As the early childhood workforce gathers virtually this month for the National Home Visiting Summit, we’ll be nearing a full year of living under the shadow of the COVID-19 pandemic. There’s so much to discuss, from the impact of the pandemic on our workforce and communities of color to the significant challenges the pandemic has revealed within our support systems for all families, particularly for those living in under-resourced communities.
As we continue our work to strengthen the home visiting workforce in the wake of the pandemic, we focus specifically on the many systemic factors and community conditions that affect staff retention, and ultimately, rates of family engagement in home visiting services.
Join me at the National Home Visiting Summit, along with facilitators Reyna Dominguez and Ariel Chaidez, as we explore local and national strategies to address these factors in a session, “Vocation-Vision-Voice: Strategies in Professional Development.” Using a case study of an Early Head Start Home-based program in Santa Clara, California serving a Latino community with fully bilingual staff, we’ll explore how supervisory leadership invested in ongoing professional development of staff promotes long term program engagement for both staff and families.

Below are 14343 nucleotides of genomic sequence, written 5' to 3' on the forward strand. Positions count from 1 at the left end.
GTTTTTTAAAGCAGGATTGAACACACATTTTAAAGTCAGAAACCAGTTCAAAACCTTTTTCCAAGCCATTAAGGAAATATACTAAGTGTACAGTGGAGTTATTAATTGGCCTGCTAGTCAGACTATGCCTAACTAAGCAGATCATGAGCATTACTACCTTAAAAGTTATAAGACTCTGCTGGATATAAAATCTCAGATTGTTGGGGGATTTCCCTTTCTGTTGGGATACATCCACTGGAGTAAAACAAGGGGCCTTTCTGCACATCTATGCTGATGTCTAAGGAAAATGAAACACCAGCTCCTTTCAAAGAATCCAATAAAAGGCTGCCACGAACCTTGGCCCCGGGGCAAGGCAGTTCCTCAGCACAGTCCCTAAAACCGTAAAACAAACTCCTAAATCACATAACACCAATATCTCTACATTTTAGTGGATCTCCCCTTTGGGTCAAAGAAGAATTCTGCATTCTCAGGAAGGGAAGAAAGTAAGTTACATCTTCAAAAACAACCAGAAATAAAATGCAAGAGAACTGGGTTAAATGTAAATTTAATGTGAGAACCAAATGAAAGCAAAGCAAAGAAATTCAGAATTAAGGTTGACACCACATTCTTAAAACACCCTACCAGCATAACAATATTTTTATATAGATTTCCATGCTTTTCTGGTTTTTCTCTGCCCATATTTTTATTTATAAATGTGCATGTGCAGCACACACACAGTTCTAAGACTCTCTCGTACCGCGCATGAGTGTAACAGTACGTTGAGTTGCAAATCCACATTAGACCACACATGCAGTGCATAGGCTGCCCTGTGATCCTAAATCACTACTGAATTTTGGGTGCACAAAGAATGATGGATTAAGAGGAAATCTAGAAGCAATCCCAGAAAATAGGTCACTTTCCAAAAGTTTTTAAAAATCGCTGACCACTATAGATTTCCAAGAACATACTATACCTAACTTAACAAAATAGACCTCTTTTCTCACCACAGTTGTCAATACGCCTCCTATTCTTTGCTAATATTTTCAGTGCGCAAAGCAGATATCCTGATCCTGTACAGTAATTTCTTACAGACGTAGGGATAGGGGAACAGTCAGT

Coming out of the session, participants will be empowered with strategies and actions that can affect change in systemic and supervisory program conditions that promote workforce retention. Whether you can attend this session or not, I hope you’ll take time to consider the impact professional development can have to turn a job into a vocation through the skilled and invested interest of a supervisor attuned to the voice and vision of home visitors. Learn more about the research and methodology behind Start Early’s professional development portfolio.